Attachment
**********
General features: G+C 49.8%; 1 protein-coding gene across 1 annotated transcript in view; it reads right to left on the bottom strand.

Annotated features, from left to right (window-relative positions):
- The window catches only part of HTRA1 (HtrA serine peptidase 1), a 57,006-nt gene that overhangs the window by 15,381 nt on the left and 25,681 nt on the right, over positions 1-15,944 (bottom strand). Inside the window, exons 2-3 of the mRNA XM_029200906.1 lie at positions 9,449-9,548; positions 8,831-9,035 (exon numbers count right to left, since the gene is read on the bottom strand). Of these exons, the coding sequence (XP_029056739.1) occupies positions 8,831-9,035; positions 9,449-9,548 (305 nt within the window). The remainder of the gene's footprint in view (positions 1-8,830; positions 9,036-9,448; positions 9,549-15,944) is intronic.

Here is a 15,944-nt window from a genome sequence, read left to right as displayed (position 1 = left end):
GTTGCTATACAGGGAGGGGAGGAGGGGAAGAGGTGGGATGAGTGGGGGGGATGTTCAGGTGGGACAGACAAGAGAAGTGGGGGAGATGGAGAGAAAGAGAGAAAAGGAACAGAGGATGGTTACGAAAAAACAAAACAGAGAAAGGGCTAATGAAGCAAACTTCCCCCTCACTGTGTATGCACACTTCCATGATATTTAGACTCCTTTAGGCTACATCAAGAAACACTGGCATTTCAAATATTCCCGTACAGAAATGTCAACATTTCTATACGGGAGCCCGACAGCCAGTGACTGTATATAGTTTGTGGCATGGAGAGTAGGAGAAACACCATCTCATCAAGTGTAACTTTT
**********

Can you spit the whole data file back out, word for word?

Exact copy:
General features: G+C 49.8%; 1 protein-coding gene across 1 annotated transcript in view; it reads right to left on the bottom strand.

Annotated features, from left to right (window-relative positions):
- The window catches only part of HTRA1 (HtrA serine peptidase 1), a 57,006-nt gene that overhangs the window by 15,381 nt on the left and 25,681 nt on the right, over positions 1-15,944 (bottom strand). Inside the window, exons 2-3 of the mRNA XM_029200906.1 lie at positions 9,449-9,548; positions 8,831-9,035 (exon numbers count right to left, since the gene is read on the bottom strand). Of these exons, the coding sequence (XP_029056739.1) occupies positions 8,831-9,035; positions 9,449-9,548 (305 nt within the window). The remainder of the gene's footprint in view (positions 1-8,830; positions 9,036-9,448; positions 9,549-15,944) is intronic.

Here is a 15,944-nt window from a genome sequence, read left to right as displayed (position 1 = left end):
GTTGCTATACAGGGAGGGGAGGAGGGGAAGAGGTGGGATGAGTGGGGGGGATGTTCAGGTGGGACAGACAAGAGAAGTGGGGGAGATGGAGAGAAAGAGAGAAAAGGAACAGAGGATGGTTACGAAAAAACAAAACAGAGAAAGGGCTAATGAAGCAAACTTCCCCCTCACTGTGTATGCACACTTCCATGATATTTAGACTCCTTTAGGCTACATCAAGAAACACTGGCATTTCAAATATTCCCGTACAGAAATGTCAACATTTCTATACGGGAGCCCGACAGCCAGTGACTGTATATAGTTTGTGGCATGGAGAGTAGGAGAAACACCATCTCATCAAGTGTAACTTTT